Media watch: Prominent pundit linked to husband’s shady business deal

Lully Miura speaking in the Diet in 2020

On Jan. 20, some news outlets reported that Tokyo prosecutors had raided the offices of an investment company that promotes solar power generation. Though the raid by itself was no big deal—prosecutors carry out raids of companies suspected of business malfeasance all the time—it received a fair amount of scrutiny on the internet because the president of the company is married to Lully Miura, a prominent media pundit.

In the initial reports the company president was not identified, but various people on social media were quick to name him—Kiyoshi Miura. As it turns out, Miura’s home was also raided. Kyodo News said that the reason for the raids were that the “president of Tribay Capital” had negotiated with another Tokyo company about the construction of a solar power generation facility in Hyogo Prefecture, but that such plans appear to have fallen through even though the company had already given Tribay ¥1 billion in startup money. 

The day after the raid, Lully Miura issued a message on the home page of her own company, Yamaneko Research Institute, clarifying her position. She said that while “some of the reports were correct” and that her husband’s office was indeed raided, she herself was not involved in the operations of his company, and therefore would not comment on it. However, she went on to say that she will fully cooperate with the investigation and “as a family member” support her husband.

According to the media criticism web magazine Litera, the Tribay raid was not exactly a surprise to some internet news media, which have been following Kiyoshi’s business dealings for a while now. These media had been talking about competing fraud allegations for months, but mainstream media organizations—though they knew of the allegations—had held back until prosecutors had made their move. 

The matter apparently started in 2019, when Tribay convinced a company called Meta Capital (no relation to the Facebook parent company) to invest in its “mega-solar generation facility” in Fukuzaki, Hyogo Prefecture. Tribay told Meta that it had received permission from residents surrounding the proposed site to go ahead with the project and completed all the necessary paperwork to lease the land from its owners. In June of that year, Meta transferred ¥1 billion to a company that was partnering with Tribay on the project.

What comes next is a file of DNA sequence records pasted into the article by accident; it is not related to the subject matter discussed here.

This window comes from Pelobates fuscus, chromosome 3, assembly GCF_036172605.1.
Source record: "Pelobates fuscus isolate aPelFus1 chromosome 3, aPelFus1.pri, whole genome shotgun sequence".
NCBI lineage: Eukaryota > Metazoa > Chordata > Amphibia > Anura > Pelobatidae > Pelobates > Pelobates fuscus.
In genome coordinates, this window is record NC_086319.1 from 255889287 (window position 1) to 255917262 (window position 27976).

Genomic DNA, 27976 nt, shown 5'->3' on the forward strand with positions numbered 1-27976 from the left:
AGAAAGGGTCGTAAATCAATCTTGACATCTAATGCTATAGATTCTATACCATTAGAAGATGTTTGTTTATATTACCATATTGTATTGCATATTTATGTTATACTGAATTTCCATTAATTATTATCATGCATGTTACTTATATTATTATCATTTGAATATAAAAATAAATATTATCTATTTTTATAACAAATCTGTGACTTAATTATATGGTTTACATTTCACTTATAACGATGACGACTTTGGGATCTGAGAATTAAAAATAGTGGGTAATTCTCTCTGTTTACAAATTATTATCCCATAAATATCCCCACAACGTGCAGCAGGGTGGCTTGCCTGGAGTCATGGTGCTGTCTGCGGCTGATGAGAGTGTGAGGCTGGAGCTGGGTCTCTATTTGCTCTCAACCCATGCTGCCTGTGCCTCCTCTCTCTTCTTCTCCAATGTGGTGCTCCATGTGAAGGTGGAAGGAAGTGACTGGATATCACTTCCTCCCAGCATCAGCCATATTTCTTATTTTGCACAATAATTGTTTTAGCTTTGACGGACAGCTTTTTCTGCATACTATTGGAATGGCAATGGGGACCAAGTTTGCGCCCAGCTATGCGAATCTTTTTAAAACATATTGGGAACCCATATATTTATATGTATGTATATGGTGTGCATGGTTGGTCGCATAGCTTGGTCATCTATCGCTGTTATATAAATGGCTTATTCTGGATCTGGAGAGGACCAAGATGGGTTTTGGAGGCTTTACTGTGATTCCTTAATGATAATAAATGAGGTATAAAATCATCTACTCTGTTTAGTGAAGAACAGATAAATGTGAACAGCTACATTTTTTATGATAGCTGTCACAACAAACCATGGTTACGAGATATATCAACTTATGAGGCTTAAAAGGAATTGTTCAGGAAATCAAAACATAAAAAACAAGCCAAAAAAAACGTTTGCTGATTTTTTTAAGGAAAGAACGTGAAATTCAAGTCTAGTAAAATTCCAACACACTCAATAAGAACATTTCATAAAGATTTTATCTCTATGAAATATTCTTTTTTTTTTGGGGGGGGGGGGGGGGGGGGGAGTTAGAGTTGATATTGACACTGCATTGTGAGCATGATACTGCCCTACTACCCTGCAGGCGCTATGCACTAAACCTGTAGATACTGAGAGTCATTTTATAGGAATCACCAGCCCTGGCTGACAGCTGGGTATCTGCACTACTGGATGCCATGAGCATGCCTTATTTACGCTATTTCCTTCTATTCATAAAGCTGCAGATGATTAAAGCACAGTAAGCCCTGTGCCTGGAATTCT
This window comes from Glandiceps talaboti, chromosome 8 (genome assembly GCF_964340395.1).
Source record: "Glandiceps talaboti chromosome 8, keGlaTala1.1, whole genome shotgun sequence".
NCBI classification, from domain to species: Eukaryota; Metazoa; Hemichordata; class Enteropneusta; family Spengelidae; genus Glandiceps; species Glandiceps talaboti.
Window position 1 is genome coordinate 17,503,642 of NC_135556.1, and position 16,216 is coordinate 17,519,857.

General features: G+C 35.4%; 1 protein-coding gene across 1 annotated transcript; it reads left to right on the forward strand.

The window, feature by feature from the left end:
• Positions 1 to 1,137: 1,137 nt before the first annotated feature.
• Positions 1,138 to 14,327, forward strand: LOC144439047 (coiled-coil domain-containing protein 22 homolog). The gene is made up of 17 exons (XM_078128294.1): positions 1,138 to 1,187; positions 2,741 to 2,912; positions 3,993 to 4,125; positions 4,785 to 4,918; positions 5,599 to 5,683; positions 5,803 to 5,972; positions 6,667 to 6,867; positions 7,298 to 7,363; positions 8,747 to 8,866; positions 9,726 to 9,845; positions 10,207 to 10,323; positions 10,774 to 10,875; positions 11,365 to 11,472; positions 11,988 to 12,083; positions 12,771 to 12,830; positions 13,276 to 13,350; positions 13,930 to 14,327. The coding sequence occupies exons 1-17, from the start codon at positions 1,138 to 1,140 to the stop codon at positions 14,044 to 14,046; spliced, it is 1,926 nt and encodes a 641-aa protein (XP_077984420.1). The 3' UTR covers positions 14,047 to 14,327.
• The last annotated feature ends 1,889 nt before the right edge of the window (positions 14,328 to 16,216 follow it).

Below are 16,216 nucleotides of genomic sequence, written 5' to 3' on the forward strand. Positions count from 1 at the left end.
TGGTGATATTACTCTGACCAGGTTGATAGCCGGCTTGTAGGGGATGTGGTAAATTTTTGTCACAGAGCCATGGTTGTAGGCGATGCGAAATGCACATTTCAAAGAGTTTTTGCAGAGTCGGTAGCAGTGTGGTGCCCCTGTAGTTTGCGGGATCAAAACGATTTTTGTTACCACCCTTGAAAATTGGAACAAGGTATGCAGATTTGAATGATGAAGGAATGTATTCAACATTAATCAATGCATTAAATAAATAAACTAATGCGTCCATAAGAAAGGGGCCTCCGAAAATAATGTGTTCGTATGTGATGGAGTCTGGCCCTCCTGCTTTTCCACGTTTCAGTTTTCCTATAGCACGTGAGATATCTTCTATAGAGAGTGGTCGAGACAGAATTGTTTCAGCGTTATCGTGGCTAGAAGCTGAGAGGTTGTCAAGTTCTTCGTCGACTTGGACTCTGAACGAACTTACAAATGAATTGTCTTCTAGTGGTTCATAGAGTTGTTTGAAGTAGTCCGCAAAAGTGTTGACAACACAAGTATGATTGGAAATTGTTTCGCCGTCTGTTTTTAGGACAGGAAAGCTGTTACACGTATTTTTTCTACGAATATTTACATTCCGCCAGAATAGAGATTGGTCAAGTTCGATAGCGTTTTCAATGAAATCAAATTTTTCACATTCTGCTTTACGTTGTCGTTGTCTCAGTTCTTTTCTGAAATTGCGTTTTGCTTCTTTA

Two years later, the news website Facta reported that Tribay still retained the bulk of the initial investment in the project. However, the project had gone nowhere in those two years. According to Facta’s investigation, Tribay had signed a contract for the rights to the land used for the facility from a Kyoto company in Jan. 2019 for ¥500 million, as Tribay said, but a month later the contract was cancelled and the rights to the land shifted to another company based in Osaka. In June, Meta transferred its ¥1 billion investment, apparently unaware of the cancellation. Later, Tribay returned ¥200 million as an “excess payment” along with another sum in fees. 

The rest of the money has remained in Tribay’s possession while the project appears to have stalled. Tribay filed a civil lawsuit against Meta, a move that one reporter suggested to Litera might have been carried out to preempt Meta’s accusation of criminal fraud, thinking that Tokyo prosecutors would do nothing while the civil case went forward, but the prosecutors raided Tribay anyway, which prompted the reporter to speculate that “they had solid evidence of criminal wrongdoing.”